Phil Augusta Jackson is recommending perhaps the best wine pairing of all with his series “Grand Crew”: friendship. Inspired by Jackson’s real-life experiences, the sitcom — which airs Fridays at 8:30 p.m. ET on NBC — is more than just a wine show. A little over a decade ago, Jackson moved from New York to Los Angeles for a writing role and often met up with colleagues at L.A.’s Covell wine bar. Through frequent visits to the bar, his knowledge and appreciation of wine grew almost as quickly as his relationships with the friends he met there.
Discussing the details of his life and building community over a glass of wine has contributed to much success for Jackson, including a few Emmy nominations for his work on “Key & Peele” and “Insecure.” Now in its second season, premiered March 3, “Grand Crew” is ready to expand the audience’s palate with new laughs, loves, and real talk from Nicky (Nicole Byer), Noah (Echo Kellum), Sherm (Carl Tart), Fay (Grasie Mercedes), Wyatt (Justin Cunningham), and Anthony (Aaron Jennings).
Jackson sat down with VinePair to discuss his journey into the entertainment business and how a casual discussion about his weekly visits to a local hangout led to the creation and running of his own show.
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1. What was your first experience with wine?
So, my very first experience with wine would be with my parents. They’re not big drinkers at all. They let me have just a little taste on New Year’s Eve. We would go to church, then come home and they would have half a glass and they’d be like, “ Hey, you could taste a little bit of this.” It was probably Champagne or something like that, you know what I mean? And then after that, I think in college it was boxed wine at fancy Franzia parties.
2. ‘Grand Crew’ is a play on the French wine classification ‘grand cru.’ How did the show get from vineyard to bottle?
Dan Goor, creator of “Brooklyn Nine-Nine,” pulled me aside at the end of Season 4 and said, “Hey, we have a pretty good dynamic. If you ever want to develop, let me know.” If someone says they want to collaborate, I will. I’ll do it. We started meeting weekly to throw around random ideas. One day before a meeting, he asked me what I was up to. I told him I went to this wine bar with my friends. That became a weekly topic at our meetings. At a certain point, we were like, “Wait, this might be the show.” So that’s how it happened. We put it together and sold it to NBC.
3. Did you go to school for film, writing, or acting?
No. I went to undergrad at the University of Virginia in Charlottesville to study business at the McIntire School of Commerce. I majored in marketing and management. I went to an advertising agency in New York right after college and did what’s called strategic planning/brand strategy. Basically a lot of research and analysis, conducting focus groups, and distilling insights through consumers. A couple of years into doing that, I had always wanted to take an acting class. I started one and then I found UCB (Upright Citizens Brigade Theatre) and started doing improv. Once I found improv, I was like, “I think I really want to try this performing thing. Let me do this.” I ended up writing a play, which ran off-off Broadway for like a year or so. Soon after, I got an agent and then things just started to happen after that.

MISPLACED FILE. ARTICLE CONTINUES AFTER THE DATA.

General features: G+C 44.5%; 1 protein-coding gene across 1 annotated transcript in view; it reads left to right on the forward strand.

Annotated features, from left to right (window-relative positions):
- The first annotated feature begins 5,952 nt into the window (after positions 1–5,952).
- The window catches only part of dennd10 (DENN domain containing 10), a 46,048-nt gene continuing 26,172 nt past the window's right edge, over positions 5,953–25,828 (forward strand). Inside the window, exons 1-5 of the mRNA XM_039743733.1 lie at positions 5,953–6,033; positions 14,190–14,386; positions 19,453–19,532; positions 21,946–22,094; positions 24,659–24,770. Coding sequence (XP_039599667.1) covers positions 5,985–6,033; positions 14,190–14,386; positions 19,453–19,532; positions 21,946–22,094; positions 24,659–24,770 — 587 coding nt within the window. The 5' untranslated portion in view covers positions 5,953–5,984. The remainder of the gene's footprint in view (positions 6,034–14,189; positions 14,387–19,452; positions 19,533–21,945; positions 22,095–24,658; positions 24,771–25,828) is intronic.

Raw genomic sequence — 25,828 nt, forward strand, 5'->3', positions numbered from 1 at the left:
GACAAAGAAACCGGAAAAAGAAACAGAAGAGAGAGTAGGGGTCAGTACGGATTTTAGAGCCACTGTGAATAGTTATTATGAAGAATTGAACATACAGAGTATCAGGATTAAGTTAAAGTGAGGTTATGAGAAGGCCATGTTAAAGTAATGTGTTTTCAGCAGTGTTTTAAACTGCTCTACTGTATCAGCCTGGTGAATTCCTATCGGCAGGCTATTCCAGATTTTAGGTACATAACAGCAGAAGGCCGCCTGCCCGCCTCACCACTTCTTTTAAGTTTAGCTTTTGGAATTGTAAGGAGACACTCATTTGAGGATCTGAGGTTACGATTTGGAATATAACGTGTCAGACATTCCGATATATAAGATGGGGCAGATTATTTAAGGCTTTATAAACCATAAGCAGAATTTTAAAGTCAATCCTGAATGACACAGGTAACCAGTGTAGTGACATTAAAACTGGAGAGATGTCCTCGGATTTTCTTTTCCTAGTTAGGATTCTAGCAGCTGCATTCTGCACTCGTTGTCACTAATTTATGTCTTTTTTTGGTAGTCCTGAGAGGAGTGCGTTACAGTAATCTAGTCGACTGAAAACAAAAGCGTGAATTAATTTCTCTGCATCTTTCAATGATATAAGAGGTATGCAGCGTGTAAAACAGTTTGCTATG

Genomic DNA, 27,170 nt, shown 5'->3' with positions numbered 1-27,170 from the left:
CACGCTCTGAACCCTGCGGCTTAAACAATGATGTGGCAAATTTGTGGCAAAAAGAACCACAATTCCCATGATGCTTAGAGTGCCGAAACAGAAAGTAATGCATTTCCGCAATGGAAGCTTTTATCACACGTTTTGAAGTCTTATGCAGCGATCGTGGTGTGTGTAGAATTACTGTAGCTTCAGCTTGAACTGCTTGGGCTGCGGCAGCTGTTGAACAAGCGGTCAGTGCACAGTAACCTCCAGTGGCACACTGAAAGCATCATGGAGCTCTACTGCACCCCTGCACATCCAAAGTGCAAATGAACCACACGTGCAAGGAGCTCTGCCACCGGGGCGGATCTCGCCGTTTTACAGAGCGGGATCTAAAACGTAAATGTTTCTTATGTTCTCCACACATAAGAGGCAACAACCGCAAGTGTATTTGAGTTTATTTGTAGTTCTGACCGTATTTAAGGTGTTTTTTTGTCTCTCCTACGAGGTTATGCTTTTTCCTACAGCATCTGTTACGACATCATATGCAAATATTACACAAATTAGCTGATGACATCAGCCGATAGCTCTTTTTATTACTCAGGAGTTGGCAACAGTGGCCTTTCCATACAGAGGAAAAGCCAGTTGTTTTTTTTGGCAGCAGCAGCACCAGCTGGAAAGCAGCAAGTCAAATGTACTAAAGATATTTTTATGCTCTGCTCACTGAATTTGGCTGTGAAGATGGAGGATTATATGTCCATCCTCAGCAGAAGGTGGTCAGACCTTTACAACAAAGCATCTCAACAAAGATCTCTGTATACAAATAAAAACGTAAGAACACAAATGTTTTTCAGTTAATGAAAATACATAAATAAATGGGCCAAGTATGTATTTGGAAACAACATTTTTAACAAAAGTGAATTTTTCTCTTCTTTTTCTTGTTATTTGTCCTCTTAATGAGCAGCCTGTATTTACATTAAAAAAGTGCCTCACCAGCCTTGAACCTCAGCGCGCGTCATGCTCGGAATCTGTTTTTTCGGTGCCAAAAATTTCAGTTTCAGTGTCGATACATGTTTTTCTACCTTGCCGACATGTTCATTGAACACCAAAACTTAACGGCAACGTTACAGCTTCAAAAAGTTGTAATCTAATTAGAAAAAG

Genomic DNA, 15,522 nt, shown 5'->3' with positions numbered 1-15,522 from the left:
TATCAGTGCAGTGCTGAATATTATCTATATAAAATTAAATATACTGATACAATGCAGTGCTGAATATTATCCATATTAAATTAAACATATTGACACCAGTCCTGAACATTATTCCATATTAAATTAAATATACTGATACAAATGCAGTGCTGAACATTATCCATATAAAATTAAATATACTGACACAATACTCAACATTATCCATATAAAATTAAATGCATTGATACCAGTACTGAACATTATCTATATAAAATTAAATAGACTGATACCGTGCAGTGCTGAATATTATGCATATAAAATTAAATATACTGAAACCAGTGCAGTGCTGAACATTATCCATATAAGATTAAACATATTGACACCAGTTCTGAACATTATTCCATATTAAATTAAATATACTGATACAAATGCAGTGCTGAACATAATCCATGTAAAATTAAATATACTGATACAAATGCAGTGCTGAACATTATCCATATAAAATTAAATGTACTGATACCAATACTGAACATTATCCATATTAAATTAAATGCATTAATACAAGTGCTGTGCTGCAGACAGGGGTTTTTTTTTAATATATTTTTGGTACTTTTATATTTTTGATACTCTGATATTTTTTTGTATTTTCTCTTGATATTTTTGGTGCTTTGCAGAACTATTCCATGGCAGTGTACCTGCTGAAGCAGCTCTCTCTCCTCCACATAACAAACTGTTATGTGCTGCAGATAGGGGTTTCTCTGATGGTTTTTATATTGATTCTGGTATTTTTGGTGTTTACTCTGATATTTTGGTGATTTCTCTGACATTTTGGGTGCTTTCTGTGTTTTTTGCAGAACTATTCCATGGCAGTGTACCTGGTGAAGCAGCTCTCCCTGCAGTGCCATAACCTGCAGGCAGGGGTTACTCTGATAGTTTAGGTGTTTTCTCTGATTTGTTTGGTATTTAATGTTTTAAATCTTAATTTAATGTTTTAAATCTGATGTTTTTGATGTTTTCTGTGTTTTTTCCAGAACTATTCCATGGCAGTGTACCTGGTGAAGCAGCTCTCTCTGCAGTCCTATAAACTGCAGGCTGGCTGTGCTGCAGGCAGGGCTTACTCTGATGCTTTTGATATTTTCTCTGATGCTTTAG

4. What led to your transition from acting to writing?
In 2008, I started taking acting classes to pursue that and just to see what would happen. I would have these three-hour classes and there was this guy, his name was Jed. He would bring these little short, tiny, two-page plays and if you wanted to stay later to be a performer, Jed would let you act in them. I would stay and do Jed’s plays, and then I was like, “If I bring in pages, does that mean that I can also just workshop stuff and people can stick around if they want to?” I immediately started bringing in a scene every week, and then after about six, eight weeks, I had a one-act play and thought, “I guess I’m a writer now.” I rewrote that play, which is the off-off Broadway play I mentioned earlier, and ran that play for about a year. At that point I was just writing because I hadn’t booked anything. But then I started doing UCB stuff again while I was auditioning for pilot roles. I’d go to NBC a lot in New York and eventually I was like, “Well, I’m not booking any of that, either, so let me write a pilot.” I showed it to my now-agent and based off the script, she said, “I’m going to start representing you for literary.” “Key & Peele” happened a couple months after I signed with my agent. I wrote a packet. and they picked me out of a pile.
5. How did your experience on ‘Key & Peele’ lead into ‘Brooklyn Nine-Nine’?
I wrote on the last two seasons of “Key & Peele” before I got my first narrative job on a show called “Survivor’s Remorse” on the Starz Network, run by Michael Morley. I was thinking about what the next move could be, since getting that first narrative job after having a sketch job can be kind of difficult. I was a huge fan of “Brooklyn Nine-Nine,” but I was concerned there would be questions as to whether or not I could do narrative writing. I anticipated based on my “Key & Peele” and “Survivor’s Remorse” experience that my role would be joke writing, which is a strength of mine. But what I learned on “Brooklyn” was that the attention to story is actually first and foremost, and then building the comedy around that happens after. You laugh at the jokes because you can follow the story very easily. It felt great to just learn the process to create stories that you can follow and to actually have fun with that. Basically, it was a master class for four years, doing 20-plus episodes each season.